January 25, 2015 - March 15, 2015
Venue: Stauth Memorial Museum
Address: 111 N Aztec St, Montezuma, KS 67867
Time: Tue-Sat 9:00-12:00, 1:00-4:30, Sun 1:30-4:30. Closed Mondays & major holidays.
Admission: Admission is free, but donations are greatly appreciated.
Contact: Kim Legleiter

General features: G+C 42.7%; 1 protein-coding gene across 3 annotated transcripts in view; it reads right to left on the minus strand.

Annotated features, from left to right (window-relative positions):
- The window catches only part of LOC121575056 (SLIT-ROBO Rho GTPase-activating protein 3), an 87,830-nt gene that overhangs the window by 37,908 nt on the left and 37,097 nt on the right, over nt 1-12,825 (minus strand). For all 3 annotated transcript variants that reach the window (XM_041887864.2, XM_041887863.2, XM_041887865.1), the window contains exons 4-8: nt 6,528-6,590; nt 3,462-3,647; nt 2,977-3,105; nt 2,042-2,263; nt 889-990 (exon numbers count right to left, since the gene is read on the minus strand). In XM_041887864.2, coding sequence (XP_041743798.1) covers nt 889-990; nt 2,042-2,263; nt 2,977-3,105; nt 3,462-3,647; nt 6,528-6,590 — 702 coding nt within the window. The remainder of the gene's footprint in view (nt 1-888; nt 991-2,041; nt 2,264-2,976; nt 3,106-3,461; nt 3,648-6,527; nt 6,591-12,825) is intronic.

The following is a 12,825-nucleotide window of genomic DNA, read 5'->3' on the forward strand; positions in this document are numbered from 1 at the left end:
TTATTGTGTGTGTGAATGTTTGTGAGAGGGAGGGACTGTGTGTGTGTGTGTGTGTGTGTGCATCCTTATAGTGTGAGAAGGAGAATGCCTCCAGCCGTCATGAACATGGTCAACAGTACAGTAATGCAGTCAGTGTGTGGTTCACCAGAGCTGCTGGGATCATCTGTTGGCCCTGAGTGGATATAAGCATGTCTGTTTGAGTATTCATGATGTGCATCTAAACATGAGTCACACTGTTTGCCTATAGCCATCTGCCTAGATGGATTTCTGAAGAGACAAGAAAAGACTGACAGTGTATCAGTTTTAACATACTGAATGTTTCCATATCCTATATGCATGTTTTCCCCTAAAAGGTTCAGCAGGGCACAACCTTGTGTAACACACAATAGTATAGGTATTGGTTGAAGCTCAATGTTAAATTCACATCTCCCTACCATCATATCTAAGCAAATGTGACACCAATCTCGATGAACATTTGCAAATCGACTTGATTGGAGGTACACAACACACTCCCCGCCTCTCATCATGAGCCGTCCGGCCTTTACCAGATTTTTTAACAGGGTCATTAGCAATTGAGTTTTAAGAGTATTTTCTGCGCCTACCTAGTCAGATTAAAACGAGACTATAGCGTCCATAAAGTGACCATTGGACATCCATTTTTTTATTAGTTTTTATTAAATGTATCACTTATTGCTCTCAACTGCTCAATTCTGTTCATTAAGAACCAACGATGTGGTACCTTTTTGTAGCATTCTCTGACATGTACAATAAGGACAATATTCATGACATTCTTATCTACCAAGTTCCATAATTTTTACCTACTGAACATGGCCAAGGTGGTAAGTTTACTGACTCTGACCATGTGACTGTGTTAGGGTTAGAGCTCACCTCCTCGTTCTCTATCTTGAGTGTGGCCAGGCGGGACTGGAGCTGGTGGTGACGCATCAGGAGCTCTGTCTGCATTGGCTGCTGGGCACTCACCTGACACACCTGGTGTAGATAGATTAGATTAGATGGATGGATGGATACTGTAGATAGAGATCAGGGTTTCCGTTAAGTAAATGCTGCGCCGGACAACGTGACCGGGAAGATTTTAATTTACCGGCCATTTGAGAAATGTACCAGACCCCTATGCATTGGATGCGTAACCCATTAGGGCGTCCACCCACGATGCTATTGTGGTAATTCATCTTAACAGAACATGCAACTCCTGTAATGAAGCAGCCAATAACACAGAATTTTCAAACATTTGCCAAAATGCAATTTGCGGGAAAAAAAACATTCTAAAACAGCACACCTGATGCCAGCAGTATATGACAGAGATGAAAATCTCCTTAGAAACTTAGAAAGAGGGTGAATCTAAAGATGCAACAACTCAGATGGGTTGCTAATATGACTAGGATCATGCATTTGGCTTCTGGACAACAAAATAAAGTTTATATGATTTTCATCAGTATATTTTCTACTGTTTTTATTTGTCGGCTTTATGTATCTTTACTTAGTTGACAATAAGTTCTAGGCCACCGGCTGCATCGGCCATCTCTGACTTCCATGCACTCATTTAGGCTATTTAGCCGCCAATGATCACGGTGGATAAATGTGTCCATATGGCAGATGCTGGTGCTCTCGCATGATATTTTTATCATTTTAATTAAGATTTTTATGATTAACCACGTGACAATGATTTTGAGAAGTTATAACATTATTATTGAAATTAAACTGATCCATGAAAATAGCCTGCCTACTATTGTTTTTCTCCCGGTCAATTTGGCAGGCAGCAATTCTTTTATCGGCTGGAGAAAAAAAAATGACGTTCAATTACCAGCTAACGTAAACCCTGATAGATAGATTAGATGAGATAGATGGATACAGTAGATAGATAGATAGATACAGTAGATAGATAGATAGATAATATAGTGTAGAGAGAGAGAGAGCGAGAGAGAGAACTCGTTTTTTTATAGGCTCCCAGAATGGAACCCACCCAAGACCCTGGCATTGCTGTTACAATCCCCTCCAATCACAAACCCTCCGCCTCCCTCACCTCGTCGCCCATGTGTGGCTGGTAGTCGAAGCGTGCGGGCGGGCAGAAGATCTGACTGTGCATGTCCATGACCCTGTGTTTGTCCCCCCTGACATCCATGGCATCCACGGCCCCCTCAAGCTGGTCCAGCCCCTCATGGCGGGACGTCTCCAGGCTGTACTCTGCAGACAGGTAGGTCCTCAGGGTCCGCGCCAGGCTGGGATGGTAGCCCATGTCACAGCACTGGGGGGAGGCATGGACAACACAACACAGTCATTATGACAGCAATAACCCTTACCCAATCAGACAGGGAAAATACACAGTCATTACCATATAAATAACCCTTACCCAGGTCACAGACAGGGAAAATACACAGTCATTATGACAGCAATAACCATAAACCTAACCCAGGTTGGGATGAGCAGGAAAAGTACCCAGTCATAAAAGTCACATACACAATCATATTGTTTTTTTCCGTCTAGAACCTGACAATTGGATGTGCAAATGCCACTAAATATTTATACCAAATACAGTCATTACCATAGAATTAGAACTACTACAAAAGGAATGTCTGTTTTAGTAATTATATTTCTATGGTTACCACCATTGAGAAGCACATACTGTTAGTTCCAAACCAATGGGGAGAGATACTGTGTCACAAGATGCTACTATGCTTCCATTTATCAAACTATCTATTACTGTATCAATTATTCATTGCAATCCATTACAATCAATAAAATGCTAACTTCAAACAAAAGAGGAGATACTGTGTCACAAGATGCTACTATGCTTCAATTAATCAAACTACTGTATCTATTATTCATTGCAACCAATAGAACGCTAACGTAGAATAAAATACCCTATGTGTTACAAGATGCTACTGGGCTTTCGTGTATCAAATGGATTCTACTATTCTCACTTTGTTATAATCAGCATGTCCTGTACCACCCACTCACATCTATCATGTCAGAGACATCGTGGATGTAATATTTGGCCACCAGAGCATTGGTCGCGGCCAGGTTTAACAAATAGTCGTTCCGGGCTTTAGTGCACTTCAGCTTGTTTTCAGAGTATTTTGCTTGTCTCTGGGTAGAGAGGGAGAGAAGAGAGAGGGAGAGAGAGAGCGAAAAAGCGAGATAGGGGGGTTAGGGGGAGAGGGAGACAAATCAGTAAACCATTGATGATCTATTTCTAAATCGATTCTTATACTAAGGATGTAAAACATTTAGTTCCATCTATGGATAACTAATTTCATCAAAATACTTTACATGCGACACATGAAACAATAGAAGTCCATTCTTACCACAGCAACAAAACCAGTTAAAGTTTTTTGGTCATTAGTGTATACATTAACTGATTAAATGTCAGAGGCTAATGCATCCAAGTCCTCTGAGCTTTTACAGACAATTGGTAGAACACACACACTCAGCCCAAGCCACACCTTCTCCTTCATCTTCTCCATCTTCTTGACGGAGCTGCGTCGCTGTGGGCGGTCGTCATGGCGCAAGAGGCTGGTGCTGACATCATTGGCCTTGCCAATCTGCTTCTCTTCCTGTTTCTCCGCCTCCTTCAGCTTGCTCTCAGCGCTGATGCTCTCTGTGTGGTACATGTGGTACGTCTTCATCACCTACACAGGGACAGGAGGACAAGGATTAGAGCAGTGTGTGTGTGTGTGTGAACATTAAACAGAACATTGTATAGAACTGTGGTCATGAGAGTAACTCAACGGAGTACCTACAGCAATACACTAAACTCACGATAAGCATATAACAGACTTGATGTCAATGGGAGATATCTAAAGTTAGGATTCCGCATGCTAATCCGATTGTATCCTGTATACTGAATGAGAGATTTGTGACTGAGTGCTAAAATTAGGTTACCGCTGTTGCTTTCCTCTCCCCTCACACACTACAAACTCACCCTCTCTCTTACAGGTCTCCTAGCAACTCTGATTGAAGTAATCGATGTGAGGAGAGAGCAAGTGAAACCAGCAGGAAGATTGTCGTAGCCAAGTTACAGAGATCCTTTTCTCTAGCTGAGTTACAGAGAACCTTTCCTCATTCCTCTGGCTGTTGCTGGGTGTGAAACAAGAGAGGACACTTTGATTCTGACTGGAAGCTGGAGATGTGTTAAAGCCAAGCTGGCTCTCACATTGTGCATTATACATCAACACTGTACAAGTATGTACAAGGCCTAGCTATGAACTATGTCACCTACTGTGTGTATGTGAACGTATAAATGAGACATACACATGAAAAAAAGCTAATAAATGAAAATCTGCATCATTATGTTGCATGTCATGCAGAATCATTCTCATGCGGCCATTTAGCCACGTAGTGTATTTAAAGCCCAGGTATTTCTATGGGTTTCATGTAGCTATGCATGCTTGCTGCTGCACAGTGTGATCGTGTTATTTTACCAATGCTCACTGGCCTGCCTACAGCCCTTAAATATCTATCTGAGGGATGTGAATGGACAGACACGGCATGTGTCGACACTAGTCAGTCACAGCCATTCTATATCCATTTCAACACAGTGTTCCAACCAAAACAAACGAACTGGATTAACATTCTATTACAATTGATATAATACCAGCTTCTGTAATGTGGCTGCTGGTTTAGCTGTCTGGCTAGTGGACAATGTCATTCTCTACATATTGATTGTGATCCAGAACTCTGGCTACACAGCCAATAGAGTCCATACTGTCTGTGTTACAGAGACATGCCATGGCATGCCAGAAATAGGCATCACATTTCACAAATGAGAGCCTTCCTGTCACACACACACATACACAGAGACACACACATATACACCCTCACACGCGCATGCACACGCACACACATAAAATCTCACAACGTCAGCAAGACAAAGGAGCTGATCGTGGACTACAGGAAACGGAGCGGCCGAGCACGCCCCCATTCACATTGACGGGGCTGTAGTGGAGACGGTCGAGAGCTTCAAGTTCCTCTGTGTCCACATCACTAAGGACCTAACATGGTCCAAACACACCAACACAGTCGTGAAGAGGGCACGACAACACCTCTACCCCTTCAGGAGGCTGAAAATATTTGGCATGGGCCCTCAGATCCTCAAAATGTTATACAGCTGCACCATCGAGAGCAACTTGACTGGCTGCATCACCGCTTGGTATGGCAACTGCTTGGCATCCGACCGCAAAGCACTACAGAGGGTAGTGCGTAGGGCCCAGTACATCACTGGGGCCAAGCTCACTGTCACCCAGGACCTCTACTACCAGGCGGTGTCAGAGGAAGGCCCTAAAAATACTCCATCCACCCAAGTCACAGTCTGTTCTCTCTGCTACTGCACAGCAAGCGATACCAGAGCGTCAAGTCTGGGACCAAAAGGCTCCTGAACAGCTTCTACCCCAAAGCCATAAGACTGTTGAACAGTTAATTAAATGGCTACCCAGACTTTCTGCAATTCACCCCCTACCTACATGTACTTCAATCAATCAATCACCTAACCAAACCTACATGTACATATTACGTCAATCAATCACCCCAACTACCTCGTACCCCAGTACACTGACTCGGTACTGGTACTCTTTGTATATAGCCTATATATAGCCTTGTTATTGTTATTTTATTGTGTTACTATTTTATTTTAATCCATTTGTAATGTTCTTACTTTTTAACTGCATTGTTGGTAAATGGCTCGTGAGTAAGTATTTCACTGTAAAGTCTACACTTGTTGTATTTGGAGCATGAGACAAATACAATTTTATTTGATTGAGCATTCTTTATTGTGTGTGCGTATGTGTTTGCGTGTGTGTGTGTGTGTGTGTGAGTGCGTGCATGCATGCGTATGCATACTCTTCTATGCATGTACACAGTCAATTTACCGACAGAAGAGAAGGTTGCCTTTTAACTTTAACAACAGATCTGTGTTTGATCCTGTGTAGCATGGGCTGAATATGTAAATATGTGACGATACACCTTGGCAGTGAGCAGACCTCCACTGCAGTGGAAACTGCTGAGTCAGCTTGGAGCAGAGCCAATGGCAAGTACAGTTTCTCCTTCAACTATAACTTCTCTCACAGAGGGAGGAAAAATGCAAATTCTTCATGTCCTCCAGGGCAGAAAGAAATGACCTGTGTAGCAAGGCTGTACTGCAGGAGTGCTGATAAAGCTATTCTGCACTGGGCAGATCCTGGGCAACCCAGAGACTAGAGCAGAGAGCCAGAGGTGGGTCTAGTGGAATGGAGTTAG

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This exhibit explores the ways that Americans experienced the atomic threat as part of their daily lives. Curated by Michael Scheibach and ExhibitsUSA, the show features more than 75 original objects from the era. Americans were flooded with messages about the dangers of atomic weapons and attack from foreign powers through pamphlets, household objects, media and film. Although the threat of atomic annihilation eventually drifted to the background of American consciousness in the late 1960s, the Atomic Age left a legacy of governmental response and civic infrastructure that remains relevant today. The exhibition presents a timeline and overview of the story, explaining the three main chronological phases of America’s Atomic Age. The Blast, 1945–1950, Under the Mushroom Cloud, 1951–1956 and Nuclear Fallout, 1957–1965. The exhibition encourages audiences to explore four spheres of daily life and learn how civic, commercial, and government agencies targeted different groups with different kinds of media and messages. Taken together, these four thematic areas—at home, at school, in the community, and at play—show how thoroughly the messages permeated every aspect of society. Toured by ExhibitsUSA, a National Program of Mid-America Arts Alliance. www.eusa.org